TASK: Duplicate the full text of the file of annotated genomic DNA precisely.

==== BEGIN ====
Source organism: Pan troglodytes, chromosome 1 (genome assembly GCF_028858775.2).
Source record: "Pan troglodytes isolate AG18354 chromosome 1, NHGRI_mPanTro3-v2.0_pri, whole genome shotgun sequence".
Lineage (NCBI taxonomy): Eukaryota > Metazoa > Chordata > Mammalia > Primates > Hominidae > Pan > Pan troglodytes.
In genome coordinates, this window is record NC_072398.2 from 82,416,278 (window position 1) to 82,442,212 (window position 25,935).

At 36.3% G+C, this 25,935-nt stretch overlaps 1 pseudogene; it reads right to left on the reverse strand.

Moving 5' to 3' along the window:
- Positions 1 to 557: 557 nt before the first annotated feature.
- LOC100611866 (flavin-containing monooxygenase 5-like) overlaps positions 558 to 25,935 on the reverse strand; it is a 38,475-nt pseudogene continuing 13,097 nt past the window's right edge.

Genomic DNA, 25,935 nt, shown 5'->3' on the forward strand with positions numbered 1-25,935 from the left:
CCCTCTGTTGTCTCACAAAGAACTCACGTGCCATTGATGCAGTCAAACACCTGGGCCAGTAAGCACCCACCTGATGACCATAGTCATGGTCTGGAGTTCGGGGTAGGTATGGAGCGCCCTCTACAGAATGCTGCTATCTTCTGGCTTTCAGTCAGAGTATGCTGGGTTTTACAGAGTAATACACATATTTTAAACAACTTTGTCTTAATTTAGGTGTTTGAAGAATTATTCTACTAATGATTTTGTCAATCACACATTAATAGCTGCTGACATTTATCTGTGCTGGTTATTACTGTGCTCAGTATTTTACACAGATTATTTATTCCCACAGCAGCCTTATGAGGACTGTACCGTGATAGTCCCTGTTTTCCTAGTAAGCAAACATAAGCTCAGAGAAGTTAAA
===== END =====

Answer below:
Source organism: Pan troglodytes, chromosome 1 (genome assembly GCF_028858775.2).
Source record: "Pan troglodytes isolate AG18354 chromosome 1, NHGRI_mPanTro3-v2.0_pri, whole genome shotgun sequence".
Lineage (NCBI taxonomy): Eukaryota > Metazoa > Chordata > Mammalia > Primates > Hominidae > Pan > Pan troglodytes.
In genome coordinates, this window is record NC_072398.2 from 82,416,278 (window position 1) to 82,442,212 (window position 25,935).

At 36.3% G+C, this 25,935-nt stretch overlaps 1 pseudogene; it reads right to left on the reverse strand.

Moving 5' to 3' along the window:
- Positions 1 to 557: 557 nt before the first annotated feature.
- LOC100611866 (flavin-containing monooxygenase 5-like) overlaps positions 558 to 25,935 on the reverse strand; it is a 38,475-nt pseudogene continuing 13,097 nt past the window's right edge.

Genomic DNA, 25,935 nt, shown 5'->3' on the forward strand with positions numbered 1-25,935 from the left:
CCCTCTGTTGTCTCACAAAGAACTCACGTGCCATTGATGCAGTCAAACACCTGGGCCAGTAAGCACCCACCTGATGACCATAGTCATGGTCTGGAGTTCGGGGTAGGTATGGAGCGCCCTCTACAGAATGCTGCTATCTTCTGGCTTTCAGTCAGAGTATGCTGGGTTTTACAGAGTAATACACATATTTTAAACAACTTTGTCTTAATTTAGGTGTTTGAAGAATTATTCTACTAATGATTTTGTCAATCACACATTAATAGCTGCTGACATTTATCTGTGCTGGTTATTACTGTGCTCAGTATTTTACACAGATTATTTATTCCCACAGCAGCCTTATGAGGACTGTACCGTGATAGTCCCTGTTTTCCTAGTAAGCAAACATAAGCTCAGAGAAGTTAAA